Carving on turned work


The April 2016 workshop meeting was led by Adrian Carter.

As well as being a member of the Lancashire & Cheshire Woodcarvers, Adrian is a experienced woodturner and member of the West Pennine Woodturners group.

Adrian demonstrated turning a variety of items that can then be finished or embellished with woodcarving techniques, these included, fruit and bowls and platter.

The Session was then finished by Brian demonstrating a method for producing napkin rings, that can then be decoratively carved, and Nick who talked about two pieces he brought in that combine turning and carving in their design.


In memory of Danny

Danny was a popular member of the club, always happy, friendly and willing to help with anything that needed doing.   He passed away at a far too young age.   The club is carving three “In Memory” boards for the family, to be carved by club members.

John Adamson, a member who has done more lettering than most (see website had agreed to show he would tackle the work.   His is not the only way, or necessarily the best but the way he has found works for him.      He produces computer designed lettering to the right size.    In the case of Popples Close Farm the letters where twice as tall as normal, as the client wanted a clearly visible sign which was not too wide.

.Popplles Close Farm



It is difficult to carve in a position so that all the audience can see, so we had the work filmed and projected.  The computer print out is fixed to the board with photo mounting in a spray can.    The letters are carved through the paper.     Each letter starts with a vertical cut in the centre of the letter.   This should not be as deep as the final letter, as it is a “stop” cut to prevent the wood splitting when the side cuts are made.    The straight lines are easier and John has a set of chisels in various that he keeps just for lettering, so that they are sharp and the cutting edge square to the blade.     Curved parts of letters are more of a problem and John uses a flexicut chisel with a very rounded cutting edge, i.e. without sharp corners to the cutting edge.    A normal gouge would cut into the sides of the letter and spool the carving.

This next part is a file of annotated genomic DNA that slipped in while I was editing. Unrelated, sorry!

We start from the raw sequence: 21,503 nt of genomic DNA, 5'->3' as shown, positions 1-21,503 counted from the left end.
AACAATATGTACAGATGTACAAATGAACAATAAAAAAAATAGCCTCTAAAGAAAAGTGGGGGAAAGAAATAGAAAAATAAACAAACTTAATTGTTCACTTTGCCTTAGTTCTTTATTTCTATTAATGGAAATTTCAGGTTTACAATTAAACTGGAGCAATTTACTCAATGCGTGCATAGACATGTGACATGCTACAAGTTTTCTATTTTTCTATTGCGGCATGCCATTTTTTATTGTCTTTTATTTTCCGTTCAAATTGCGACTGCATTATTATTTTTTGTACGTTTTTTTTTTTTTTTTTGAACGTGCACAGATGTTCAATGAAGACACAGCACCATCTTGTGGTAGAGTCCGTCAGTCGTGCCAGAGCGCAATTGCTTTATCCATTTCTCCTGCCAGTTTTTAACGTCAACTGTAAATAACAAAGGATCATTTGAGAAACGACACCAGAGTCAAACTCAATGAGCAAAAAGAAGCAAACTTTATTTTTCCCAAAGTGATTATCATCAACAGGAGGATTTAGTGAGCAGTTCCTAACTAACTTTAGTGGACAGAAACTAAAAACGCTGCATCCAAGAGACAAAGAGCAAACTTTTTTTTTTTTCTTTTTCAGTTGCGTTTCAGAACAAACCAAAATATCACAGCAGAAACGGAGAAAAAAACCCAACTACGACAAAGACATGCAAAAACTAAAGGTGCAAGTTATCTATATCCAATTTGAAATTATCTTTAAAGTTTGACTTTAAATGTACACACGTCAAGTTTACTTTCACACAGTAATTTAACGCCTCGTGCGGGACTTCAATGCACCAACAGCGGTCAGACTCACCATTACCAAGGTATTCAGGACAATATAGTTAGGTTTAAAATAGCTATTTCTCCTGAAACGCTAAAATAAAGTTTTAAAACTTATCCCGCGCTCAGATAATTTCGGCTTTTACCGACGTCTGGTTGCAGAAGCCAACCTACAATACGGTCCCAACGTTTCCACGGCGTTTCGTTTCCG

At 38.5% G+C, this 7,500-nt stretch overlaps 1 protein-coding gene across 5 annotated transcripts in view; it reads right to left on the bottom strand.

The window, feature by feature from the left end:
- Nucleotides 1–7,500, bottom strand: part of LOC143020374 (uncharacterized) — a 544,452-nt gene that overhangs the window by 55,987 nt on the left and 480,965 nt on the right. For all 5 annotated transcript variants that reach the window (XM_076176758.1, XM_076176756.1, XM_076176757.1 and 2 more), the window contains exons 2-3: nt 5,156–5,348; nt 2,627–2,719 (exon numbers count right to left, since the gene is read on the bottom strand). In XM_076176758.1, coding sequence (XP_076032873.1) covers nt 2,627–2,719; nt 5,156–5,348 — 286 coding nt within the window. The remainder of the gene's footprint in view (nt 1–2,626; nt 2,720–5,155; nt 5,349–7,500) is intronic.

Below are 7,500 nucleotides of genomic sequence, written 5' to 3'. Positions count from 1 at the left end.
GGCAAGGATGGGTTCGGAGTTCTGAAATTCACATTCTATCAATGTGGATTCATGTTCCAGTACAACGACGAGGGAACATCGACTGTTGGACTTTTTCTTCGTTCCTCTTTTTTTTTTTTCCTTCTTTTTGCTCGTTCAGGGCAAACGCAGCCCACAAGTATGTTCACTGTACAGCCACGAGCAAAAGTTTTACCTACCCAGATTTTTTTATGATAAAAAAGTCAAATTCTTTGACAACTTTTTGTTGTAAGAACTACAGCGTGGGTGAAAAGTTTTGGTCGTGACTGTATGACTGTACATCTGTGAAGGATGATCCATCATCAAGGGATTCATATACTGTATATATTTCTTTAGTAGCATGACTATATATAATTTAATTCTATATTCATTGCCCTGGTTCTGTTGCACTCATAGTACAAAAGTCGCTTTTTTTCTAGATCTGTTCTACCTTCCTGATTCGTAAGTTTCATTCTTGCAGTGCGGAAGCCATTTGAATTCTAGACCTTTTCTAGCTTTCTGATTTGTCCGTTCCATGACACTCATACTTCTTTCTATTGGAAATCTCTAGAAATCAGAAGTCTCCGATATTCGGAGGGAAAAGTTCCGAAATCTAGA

Filming of the event


John has produced one of the boards so that members can see what they are aiming forIn Memory of Danny

17th Century New England carving

From a meeting in March 2016

17 century carving

We watched a DVD on New England 17 Century carving by Peter Follansby. This was a bit controversial, as at previous meetings, when this had been suggested members had stayed away.  The DVD was very clear and introduced a subject that we are unlikely to get a speaker for in this country.  The laying out and carving were simple and much done by eye.  It seems from later experiments that the eye and the hand had to have considerable experience of the processes involved for them to be done with such ease.

17 century carving 2

The work was carved on green oak that Peter split direct from the log rather than sawn.  The outside was allowed to dry but the inside was green.   This apparently gave a crisp edge to the cuts, but an easy ride for the gouge / chisel through the wood.  The curves were scribed with  a compass with a sharpened metal metal points on each leg.  Only 6 tools were used. Most work was done with a V tool.  This looked easy, but a skill that must a have taken lots of practice. The straight lines were scribed using a try square.  Any other elements relied on that eye again.

17 century carving 3